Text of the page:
l’Étape du Tour Daily Blog
Our crew of club hard men and l’Étape veteran Kevin McNamee are making their way to France today to prepare for the epic l’Étape du Tour Act II. They are going post here daily on their cycling adventures the Pyrenees throughout the week.
A tough challenge faces them next Saturday as they start in Pau then the course takes on Col d’Aubisque and Col du Soulor in the first 70kms which are both over 1,500m.
That seems to just the warm up for the highlight: Col du Tourmalet. A Hors Category climb, at 2,115m it is the highest road in the Pyrenees and has featured in the Tour de Frace more than any other pass. The climb is from the Luz St Sauveur side. 19km at an average gradient of 7.9% with a max gradient of 10.2% it takes around 2 hours to climb and has a difficulty rating of 4/5 on ClimbMyBike.com.
After the Tourmalet, our riders face another two big climbs. The first being Col d’Aspin, another Cat. 1 which has appeared 66 times in the Tour de France. This pass is the middle link of the Col du Tourmalet and the last climb of the day Col de Peyresourde. A 15km climb with an average gradient of 6.1% which featured in the 2007 l’Etape.
This truly a classic set of climbs that have seen a lot of drama since the first Tour de France in 1910. The origin of the Tourmalet as part of the Tour is fascinating and detailed in a book by Alphonse Steinès who surveyed the climb for inclusion in the 2012 Tour de France.
Tourmalet origins from Wikepedia:
“Steinès first agreed that the Tour would pay 2,000 francs to clear the Col d’Aubisque, then came back to investigate the Tourmalet. He started at Sainte-Marie-de-Campan with sausage, ham and cheese at the inn opposite the church and arranged to hire a driver called Dupont from Bagnères-de-Bigorre. Dupont and Steinès made it the first 16 km, after which their car came to a stop. Dupont and Steinès started to walk but Dupont turned back after 600m, shouting: “The bears come over from Spain when it snows.” Steinès set off. He mistook voices in the darkness for thieves. They were youngsters guarding sheep with their dog. Steinès called to one.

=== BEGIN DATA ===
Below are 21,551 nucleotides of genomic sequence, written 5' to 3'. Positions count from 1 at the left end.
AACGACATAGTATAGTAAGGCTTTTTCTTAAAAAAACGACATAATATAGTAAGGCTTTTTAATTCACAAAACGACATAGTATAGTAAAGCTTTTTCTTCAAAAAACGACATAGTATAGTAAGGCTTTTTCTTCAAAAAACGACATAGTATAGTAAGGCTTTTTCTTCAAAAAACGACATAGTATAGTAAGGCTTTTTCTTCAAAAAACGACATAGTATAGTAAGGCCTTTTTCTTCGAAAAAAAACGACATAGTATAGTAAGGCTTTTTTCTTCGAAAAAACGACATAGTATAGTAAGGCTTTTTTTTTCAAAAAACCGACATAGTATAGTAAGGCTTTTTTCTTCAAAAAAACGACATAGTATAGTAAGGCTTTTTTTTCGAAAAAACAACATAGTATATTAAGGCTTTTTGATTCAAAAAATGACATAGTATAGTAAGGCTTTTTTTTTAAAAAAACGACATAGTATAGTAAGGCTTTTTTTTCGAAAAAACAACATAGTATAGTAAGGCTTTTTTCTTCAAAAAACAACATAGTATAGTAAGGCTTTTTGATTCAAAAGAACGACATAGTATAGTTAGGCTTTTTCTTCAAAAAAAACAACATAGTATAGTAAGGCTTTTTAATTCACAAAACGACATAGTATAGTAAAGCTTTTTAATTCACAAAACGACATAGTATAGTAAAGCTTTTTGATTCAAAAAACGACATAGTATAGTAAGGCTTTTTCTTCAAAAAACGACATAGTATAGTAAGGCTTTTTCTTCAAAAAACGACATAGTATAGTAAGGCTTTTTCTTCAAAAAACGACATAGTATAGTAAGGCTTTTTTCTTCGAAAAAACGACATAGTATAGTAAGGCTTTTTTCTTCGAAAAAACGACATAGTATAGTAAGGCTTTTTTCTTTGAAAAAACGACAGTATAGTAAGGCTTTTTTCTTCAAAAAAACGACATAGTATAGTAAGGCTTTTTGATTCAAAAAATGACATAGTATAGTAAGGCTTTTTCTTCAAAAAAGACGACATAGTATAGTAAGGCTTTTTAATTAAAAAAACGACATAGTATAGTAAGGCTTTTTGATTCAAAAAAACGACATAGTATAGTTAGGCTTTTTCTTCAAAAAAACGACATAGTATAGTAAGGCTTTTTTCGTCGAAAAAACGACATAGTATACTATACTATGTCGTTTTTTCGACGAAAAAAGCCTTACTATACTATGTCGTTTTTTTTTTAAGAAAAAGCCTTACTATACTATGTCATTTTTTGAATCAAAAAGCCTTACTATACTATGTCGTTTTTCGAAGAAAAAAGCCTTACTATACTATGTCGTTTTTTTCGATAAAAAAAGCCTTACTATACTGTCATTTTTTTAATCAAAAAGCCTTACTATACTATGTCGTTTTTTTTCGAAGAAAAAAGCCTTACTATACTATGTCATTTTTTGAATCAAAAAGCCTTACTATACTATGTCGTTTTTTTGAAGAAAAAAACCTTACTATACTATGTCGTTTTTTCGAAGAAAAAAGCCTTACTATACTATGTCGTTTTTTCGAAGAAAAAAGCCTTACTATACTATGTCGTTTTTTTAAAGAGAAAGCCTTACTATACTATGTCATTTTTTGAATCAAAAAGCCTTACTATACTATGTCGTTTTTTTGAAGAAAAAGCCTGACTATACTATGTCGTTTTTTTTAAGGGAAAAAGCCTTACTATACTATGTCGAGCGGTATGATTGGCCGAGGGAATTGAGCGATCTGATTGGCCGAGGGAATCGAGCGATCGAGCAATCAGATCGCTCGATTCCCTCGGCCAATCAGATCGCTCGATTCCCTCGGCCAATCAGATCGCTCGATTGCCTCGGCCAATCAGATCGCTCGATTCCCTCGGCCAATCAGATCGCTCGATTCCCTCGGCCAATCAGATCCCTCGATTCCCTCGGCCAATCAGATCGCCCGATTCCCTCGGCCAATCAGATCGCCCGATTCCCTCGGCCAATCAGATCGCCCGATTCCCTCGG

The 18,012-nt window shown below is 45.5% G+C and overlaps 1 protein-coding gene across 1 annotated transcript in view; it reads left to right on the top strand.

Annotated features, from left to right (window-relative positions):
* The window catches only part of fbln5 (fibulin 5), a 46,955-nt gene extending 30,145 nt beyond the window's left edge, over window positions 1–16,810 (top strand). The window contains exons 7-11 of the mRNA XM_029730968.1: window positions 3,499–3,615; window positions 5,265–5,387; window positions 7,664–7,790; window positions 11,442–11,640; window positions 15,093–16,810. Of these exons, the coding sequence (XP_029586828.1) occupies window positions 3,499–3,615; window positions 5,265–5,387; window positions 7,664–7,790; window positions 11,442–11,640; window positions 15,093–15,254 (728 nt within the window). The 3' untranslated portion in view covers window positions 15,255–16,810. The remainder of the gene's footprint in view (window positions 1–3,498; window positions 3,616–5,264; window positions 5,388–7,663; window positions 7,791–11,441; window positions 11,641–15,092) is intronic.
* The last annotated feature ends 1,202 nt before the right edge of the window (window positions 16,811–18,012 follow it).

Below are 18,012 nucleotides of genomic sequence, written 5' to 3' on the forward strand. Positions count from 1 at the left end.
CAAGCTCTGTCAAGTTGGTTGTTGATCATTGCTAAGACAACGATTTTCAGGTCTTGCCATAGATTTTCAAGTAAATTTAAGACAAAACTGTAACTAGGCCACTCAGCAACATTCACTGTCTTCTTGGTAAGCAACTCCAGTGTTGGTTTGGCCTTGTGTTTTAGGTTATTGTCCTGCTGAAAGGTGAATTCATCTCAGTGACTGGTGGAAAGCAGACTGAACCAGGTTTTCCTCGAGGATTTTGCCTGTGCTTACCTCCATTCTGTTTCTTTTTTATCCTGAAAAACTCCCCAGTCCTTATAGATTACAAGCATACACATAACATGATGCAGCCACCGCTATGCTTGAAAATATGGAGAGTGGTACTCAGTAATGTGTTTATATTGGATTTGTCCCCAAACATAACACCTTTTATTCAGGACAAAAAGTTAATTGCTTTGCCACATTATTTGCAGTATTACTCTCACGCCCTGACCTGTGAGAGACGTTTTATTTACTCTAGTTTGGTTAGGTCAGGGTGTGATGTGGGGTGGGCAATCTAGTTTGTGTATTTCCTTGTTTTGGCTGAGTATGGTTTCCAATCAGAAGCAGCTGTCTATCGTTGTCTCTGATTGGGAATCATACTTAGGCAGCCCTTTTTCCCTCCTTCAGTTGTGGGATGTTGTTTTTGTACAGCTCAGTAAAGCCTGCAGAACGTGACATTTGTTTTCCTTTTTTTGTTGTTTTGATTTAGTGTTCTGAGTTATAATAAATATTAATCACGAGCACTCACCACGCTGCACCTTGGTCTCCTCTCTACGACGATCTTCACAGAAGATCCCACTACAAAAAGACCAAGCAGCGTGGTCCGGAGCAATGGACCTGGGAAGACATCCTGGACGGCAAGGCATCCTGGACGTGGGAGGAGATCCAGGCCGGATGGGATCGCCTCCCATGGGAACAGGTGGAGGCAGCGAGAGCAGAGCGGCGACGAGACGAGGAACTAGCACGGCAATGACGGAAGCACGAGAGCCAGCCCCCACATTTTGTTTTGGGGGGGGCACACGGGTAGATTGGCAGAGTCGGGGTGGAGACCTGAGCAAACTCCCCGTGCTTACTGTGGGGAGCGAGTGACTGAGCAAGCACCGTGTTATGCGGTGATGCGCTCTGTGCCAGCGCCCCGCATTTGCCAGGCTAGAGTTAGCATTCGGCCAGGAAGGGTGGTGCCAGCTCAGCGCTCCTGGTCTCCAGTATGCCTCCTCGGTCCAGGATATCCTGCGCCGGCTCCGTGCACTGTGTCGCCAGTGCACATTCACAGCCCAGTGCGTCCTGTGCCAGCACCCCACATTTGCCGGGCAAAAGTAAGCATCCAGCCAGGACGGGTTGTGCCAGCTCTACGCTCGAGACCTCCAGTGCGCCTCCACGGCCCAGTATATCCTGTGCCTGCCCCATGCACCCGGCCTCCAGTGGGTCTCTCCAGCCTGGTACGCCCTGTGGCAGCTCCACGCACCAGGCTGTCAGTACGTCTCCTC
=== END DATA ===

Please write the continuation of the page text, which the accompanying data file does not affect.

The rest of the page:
“Son, do you know the Tourmalet well? Could you guide me? I’ll give you a gold coin. When we get to the other top, I’ll give you another one.”
The boy joined him but then turned back.
Steinès rested on a rock. He considered sitting it out until dawn, then realised he’d freeze. He slipped on the icy road, then fell into a stream. He climbed back to the road and again fell in the snow. Exhausted and stumbling, he heard another voice.
“Tell me who goes there or I’ll shoot.”
“I’m a lost traveller. I’ve just come across the Tourmalet.”
“Oh, it’s you, Monsieur Steinès! We were expecting you! We got a phone call at Ste-Marie-de-Campan. Everybody’s at Barèges. It’s coming on for three o’clock. There are search teams of guides out looking for you.”
The organising newspaper, L’Auto, had a correspondent at Barèges, a man called Lanne-Camy. He took him for a bath and provided new clothes.
Steines sent a telegram to Desgrange: “Crossed Tourmalet stop. Very good road stop. Perfectly feasible.””
With internet connections hopefully on their side we look forward to reading their French cycling odyssey throughout the week and wish them the best of luck for one of the toughest Étapes to date.
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